Monday, July 19, 2021

President Ulysses S. Grant visits the Thousand Islands

In 1872, during President Ulysses S. Grant’s reelection campaign for his second term as president, George Pullman invited the President to respite on Pullman Island. He also invited Civil War heroes, General Sheridan and Porter, among others, to join them. For the nearly weeklong visit, Pullman arranged several events, including a grand ball. 

As with most events attended by presidents, when President Grant and his entourage visited, the Thousand Islands became a national event. The press touted the Thousand Islands as the best place to summer for the rich and famous and common man alike. Because of the President’s visit and the journalists’ rave reviews, the Thousand Islands Gilded Age era burst upon the scene.

Pullman was one of the first new money millionaires to buy an island, and his influence was great. Once he bought an island, the rich and famous followed, buying islands, parts of islands, and spots on the St. Lawrence shoreline, some for as little as five dollars! During the Thousand Islands Gilded age, wealthy owners built castles, mansions, and elaborate summer homes, many of which are still standing today, including parts of Pullman Island, which I’ve visited a half-dozen times. Its history gets under your skin and captures the imagination. What would it be like back when President Grant visited?

Here’s the New York Times article that reported on the President’s August, 1872, visit to the Thousand Islands. I think you’ll enjoy the nineteenth-century reporting style. In my novel, Katelyn’s Choice, I elaborate on these events, bringing them to life through the eyes of a servant girl. (note: I corrected a few errors for ease of reading.)

ALEXANDRIA BAY, July 29, 1872

The fact that Mrs. Grant is to spend a part of August on the St. Lawrence River calls to mind the visit of her husband, which brought the Thousand Islands into prominence as a Summer resort. The Islands were said to have been discovered by President Grant. This is not true, but thousands discovered the attractiveness and charms of the Thousand Islands through President Grant's influence.


Our President’s arrival and beacon President Grant as guest of George M. Pullman on Pullman's Isle.

Friday August 2nd

All day Friday, Mr. Pullman and his guests were busy in completing the extensive preparations already made to receive so distinguished a personage, and before the hour of his arrival, every possible preparation was complete. We are reliably informed that to W. A. Angell was entrusted the decoration of the Island, and in fact, the whole affair was entrusted to skillful hand and superb taste; and we feel assured that all who visited the island during the carnival will agree with us when we say, "it was the most beautifully and thoroughly done, for which Mr. Angell is deserving of great credit."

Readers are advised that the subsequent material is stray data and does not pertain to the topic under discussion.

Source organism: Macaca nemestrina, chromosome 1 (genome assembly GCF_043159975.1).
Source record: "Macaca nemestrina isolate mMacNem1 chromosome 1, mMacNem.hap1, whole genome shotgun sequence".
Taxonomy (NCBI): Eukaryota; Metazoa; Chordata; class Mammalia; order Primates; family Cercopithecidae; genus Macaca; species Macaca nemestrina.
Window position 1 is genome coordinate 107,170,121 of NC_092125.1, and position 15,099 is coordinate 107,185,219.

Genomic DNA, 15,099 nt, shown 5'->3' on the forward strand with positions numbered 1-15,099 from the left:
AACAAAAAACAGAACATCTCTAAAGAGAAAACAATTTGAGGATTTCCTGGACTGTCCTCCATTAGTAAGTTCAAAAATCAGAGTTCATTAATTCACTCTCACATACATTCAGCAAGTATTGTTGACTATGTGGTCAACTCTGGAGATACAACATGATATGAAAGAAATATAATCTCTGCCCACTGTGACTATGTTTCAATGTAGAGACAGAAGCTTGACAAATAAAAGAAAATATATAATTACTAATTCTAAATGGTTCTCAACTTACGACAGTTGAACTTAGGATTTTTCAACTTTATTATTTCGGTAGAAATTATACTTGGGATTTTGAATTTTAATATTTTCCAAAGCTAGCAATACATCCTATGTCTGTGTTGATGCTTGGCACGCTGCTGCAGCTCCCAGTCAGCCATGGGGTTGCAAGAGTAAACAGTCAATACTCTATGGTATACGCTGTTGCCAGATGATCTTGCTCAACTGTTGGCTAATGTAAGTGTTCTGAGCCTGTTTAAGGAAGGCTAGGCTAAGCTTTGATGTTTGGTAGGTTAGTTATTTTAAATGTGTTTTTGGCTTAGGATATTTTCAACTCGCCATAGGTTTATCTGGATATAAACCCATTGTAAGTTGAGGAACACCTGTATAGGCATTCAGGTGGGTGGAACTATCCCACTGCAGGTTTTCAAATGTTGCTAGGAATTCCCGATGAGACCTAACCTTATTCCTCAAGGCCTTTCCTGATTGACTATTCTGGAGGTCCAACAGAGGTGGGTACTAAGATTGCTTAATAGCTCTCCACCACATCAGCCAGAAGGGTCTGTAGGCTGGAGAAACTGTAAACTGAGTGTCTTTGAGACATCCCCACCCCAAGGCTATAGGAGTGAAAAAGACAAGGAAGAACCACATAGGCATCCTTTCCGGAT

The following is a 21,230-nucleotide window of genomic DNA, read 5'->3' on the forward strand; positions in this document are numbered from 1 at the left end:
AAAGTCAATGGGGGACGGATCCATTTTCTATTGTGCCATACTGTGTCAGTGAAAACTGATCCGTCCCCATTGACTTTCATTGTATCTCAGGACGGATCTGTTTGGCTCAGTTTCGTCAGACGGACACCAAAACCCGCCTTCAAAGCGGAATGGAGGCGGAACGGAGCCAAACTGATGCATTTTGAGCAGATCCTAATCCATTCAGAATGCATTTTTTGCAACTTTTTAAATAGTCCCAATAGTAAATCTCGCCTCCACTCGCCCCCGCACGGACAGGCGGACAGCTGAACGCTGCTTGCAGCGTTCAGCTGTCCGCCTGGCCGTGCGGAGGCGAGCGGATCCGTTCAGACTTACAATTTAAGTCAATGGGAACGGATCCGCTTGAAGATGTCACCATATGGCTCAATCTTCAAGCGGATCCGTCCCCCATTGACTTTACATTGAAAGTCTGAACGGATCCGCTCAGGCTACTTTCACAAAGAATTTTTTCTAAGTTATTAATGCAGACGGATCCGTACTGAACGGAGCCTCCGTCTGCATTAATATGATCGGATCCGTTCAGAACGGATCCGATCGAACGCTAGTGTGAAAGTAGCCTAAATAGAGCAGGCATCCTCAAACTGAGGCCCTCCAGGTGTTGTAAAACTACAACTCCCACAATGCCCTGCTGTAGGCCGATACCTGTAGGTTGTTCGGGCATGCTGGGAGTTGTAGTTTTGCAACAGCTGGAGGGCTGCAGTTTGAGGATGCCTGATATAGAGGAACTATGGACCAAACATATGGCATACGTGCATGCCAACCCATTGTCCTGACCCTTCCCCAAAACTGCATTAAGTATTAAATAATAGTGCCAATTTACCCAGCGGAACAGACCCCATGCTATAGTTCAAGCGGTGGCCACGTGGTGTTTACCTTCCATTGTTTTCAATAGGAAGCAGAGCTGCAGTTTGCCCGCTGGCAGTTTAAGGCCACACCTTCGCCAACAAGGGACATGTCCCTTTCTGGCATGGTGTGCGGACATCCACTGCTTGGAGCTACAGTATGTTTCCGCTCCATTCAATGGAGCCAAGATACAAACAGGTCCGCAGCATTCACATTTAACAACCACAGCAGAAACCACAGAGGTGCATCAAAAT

Sherman and Sheridan among guests. About 9 p. m., President Grant and lady, accompanied by Lieut, and Jessie Grant arrived at Pullmans beautiful Isle on board George M. Pullman's private Steam Yacht, which had been placed at the President's disposal upon his arrival at Cape Vincent, and remained so during his stay.

As soon as the steamer bearing his Excellency hove in sight, the guns of Pullman and Nobby Isles, also Alexandria Bay, pealed forth their welcome, and the entire vicinity was illuminated with fireworks and at least three hundred Chinese lanterns.

The pleasure steamer Midge arrived soon after the President had landed, having on board a large party from Clayton, and again the vicinity was brilliantly illuminated with a grand display of fireworks from the Midge and Nobby Isle. Next to Mr. Pullman's, we think Nobby entitled to the greatest credit for its grand and extensive efforts in welcoming the distinguished party. Goodwin and party spared neither pains nor expense to make manifest their approval of the President and the present administration, which we doubt was not fully appreciated.

About 10 p.m., after having received the greeting of the party, General Grant sought repose with the assurance that at last an opportunity of treating himself to some genuine enjoyment had arrived, and that for a time at least he was safely housed with a party of select and social friends at the "Rational" summer residence it Geo. M. Pullman, which is situated on one of the myriads of gems set in the blue bosom of the noble St. Lawrence River, surrounded on all sides by scenes of like enchantment, such as you may have seen in the Arabian Nights.


On Saturday noon, the President accompanied by Gen Sheridan, and rowed by Win. McCue, oarsman of Alexandria Bay, started out to pass the afternoon quietly, and among the islands in pursuit of fish, which they secured in large numbers, returning only when the time arrived for dinner. Saturday evening a variety of entertainments were given by the Pullman party, and apparently enjoyed by all.